Galia Benartzi, Co-Founder of Bancor, attends the Private Sector Solutions side event on Blockchains for Sustainable Development during the World Investment Forum 2018, Palais des Nations on 24 October 2018. Violaine Martin/UNCTAD
The year was 2017, the month, June, day 12. In an astounding ICO, Bancor raised 390,000 ETH ($153 million at the time), dethroning the previous ICO-record holder — The DAO.
The hype surrounding the project was immense. It was to be the first decentralized exchange based on the automated market maker (AMM) protocol; no more order books, no more liquidity problems. Bancor was going to give rise to the era of the DEX, and it did so by showing the feasibility of AMM.
However, it soon fell into an economic stagnation. The team was working on the platform, consistently improving it, but, for whatever reason, it never took off as Uniswap and SushiSwap later did. Back then yield farming was not a thing and the hurdle of requiring each project to buy and stake BNT in order to set up a pool were problems that barred the exchange from competing with other DeFi platforms.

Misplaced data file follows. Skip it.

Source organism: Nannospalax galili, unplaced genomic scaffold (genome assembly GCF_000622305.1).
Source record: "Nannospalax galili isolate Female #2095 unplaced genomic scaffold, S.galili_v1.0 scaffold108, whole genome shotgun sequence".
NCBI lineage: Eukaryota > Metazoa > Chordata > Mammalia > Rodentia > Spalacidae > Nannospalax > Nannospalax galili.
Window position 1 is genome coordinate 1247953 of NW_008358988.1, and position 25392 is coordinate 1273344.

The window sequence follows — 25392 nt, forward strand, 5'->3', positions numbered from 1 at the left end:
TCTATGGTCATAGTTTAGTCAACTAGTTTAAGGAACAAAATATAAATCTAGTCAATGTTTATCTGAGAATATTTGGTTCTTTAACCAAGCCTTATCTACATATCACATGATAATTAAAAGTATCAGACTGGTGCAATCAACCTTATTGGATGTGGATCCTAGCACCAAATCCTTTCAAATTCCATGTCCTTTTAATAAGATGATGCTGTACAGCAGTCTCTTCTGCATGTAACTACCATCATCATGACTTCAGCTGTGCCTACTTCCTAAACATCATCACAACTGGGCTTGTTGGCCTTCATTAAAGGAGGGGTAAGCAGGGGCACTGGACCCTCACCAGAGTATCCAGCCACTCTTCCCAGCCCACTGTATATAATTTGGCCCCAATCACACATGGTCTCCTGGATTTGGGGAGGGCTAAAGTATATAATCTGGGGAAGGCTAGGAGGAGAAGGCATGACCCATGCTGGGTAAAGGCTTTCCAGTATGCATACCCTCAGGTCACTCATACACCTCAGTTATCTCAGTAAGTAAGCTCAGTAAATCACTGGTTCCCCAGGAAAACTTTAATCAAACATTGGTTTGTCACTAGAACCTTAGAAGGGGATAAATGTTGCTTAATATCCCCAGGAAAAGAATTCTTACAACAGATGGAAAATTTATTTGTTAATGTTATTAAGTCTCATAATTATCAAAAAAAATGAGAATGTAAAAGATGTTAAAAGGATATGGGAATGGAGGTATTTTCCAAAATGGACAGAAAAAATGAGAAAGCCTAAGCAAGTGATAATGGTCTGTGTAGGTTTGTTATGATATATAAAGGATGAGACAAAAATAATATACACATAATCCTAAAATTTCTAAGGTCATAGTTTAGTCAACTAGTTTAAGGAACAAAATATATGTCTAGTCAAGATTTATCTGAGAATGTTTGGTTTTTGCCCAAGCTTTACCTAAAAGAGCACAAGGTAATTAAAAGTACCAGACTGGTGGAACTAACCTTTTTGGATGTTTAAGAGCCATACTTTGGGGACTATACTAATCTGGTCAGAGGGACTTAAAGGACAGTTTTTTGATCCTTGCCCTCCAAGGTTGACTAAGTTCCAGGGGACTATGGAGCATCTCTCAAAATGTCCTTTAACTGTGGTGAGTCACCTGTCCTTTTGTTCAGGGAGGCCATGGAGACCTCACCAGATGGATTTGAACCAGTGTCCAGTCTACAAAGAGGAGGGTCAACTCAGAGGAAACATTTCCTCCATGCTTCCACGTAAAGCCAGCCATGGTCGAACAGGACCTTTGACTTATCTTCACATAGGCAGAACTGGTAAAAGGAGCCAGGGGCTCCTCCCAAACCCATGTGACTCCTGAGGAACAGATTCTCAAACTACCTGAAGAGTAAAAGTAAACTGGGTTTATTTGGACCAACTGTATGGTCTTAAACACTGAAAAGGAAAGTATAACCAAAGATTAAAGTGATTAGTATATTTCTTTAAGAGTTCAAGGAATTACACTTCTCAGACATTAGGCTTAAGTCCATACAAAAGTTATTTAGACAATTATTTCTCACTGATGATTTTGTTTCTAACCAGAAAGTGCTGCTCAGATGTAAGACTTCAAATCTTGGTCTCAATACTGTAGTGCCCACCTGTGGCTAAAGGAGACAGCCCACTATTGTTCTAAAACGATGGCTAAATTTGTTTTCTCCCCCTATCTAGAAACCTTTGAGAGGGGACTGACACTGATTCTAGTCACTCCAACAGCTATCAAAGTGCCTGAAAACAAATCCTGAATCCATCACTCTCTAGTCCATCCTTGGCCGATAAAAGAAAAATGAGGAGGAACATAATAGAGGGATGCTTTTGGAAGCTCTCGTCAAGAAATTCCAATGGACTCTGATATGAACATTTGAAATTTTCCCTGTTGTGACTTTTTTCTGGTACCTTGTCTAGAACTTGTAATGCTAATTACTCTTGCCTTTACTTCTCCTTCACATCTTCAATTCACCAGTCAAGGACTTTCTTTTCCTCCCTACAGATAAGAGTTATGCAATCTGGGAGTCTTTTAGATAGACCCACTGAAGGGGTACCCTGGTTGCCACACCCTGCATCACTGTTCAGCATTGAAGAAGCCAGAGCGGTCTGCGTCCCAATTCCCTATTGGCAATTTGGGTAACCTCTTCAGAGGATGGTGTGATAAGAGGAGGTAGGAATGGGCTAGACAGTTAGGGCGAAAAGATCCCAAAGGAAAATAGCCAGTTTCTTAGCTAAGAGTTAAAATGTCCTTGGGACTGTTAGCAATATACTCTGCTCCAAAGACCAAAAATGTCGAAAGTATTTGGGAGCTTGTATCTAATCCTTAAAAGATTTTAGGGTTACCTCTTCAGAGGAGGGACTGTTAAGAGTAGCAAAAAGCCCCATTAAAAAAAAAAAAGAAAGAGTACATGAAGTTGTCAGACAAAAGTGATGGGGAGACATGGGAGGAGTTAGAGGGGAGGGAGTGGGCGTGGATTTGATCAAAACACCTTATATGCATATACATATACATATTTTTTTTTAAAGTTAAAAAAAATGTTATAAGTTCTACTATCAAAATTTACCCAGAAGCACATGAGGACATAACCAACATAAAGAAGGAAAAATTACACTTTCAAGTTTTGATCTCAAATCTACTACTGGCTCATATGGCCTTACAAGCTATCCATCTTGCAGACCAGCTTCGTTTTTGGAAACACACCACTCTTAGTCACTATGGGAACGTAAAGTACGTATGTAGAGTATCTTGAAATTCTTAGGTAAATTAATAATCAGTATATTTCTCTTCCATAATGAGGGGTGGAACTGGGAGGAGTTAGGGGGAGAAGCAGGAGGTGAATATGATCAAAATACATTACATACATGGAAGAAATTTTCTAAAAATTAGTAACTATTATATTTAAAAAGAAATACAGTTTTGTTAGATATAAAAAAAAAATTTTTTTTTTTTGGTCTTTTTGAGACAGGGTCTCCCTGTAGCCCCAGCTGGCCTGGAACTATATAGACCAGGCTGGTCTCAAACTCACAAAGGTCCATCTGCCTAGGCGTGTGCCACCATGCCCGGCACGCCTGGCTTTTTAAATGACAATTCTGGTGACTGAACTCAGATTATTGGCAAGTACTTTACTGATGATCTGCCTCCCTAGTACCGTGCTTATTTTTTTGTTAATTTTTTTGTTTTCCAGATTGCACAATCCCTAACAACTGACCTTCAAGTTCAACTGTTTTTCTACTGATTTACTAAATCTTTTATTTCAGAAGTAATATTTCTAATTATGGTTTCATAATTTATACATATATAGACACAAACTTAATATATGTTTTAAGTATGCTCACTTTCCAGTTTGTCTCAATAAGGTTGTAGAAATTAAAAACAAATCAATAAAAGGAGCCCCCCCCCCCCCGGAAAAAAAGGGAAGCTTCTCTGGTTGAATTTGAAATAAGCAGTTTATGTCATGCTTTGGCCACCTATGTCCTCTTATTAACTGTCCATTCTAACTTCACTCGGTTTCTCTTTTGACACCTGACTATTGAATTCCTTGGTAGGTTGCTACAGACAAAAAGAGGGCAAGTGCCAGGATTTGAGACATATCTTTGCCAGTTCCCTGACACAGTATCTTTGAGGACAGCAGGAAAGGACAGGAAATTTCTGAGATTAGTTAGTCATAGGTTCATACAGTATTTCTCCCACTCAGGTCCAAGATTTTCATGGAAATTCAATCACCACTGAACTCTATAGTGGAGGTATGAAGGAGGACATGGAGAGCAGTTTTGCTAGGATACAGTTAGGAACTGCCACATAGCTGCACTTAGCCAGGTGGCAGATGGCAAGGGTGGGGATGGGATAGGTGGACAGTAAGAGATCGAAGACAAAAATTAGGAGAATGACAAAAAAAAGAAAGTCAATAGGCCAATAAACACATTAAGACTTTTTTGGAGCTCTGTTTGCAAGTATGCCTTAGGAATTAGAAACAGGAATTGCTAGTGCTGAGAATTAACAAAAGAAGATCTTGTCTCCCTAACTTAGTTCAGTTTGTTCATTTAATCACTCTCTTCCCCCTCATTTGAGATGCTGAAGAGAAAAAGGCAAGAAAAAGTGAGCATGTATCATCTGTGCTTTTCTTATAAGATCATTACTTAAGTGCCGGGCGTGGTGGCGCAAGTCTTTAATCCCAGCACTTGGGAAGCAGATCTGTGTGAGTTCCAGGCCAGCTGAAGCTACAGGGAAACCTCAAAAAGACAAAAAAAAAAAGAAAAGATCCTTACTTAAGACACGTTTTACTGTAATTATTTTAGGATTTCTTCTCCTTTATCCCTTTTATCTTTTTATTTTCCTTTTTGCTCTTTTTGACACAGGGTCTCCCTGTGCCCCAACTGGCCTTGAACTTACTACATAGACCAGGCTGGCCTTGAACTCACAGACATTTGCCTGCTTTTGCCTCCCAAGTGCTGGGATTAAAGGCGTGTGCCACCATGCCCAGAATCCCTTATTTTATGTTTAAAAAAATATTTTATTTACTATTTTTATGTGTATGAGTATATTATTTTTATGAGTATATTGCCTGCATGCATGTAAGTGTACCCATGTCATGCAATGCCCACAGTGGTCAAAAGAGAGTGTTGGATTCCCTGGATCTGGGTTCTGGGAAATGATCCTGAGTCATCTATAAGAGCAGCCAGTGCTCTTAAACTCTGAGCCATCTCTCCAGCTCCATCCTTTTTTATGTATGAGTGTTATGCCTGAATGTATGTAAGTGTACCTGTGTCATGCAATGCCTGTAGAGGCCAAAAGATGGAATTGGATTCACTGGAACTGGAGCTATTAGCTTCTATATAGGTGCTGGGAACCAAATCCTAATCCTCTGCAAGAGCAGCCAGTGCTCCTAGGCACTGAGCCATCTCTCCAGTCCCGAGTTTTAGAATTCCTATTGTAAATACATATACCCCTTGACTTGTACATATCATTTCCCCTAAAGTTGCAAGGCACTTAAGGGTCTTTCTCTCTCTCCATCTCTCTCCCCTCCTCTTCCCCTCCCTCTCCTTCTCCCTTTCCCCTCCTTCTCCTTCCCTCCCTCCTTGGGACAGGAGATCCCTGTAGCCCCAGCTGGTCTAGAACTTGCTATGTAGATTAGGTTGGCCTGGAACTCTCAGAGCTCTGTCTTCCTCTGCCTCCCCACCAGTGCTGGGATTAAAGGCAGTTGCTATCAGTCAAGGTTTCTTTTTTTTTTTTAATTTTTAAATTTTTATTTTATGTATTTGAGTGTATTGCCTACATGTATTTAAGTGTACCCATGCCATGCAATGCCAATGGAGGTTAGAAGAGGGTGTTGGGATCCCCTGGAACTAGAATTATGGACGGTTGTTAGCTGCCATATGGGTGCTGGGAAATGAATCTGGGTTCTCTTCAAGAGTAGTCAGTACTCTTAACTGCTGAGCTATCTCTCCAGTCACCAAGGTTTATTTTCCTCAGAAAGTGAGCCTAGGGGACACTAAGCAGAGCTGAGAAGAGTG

It was in 2020 when Bancor entered its renaissance period. Through the introduction of several smart features and innovations, the exchange grew from a measly $10 million TVL to today’s $700 million (and growing). In this article I will explore exactly what Bancor did to regain momentum.
In October 2020, Bancor released V2.1, which came with a breakthrough innovation — the main reason, I would argue, that the platform is on the rise — single-sided exposure. Standard liquidity pools on Uniswap and SushiSwap work in the familiar fashion – two assets are bundled together while liquidity providers provide, well, liquidity. By itself not very lucrative, these pools became gold mines when liquidity mining was introduced, i.e., rewards in protocol tokens began being paid out to liquidity providers. For instance, SushiSwap rewards their liquidity providers with SUSHI tokens; the more a liquidity provider has invested, the more SUSHI they earn.
However, there’s one big issue with liquidity pools, and AMM in general, and that is impermanent loss. We won’t delve into the specifics of IL, but let’s just say that it’s sometimes sub-optimal to keep assets in a liquidity pool when compared to simply holding them in your wallet. Liquidity mining programs aimed to balance that equation, but they didn’t solve the issue, the issue being that you have to supply equal parts of the two assets in a pool, thus becoming exposed to two volatility factors.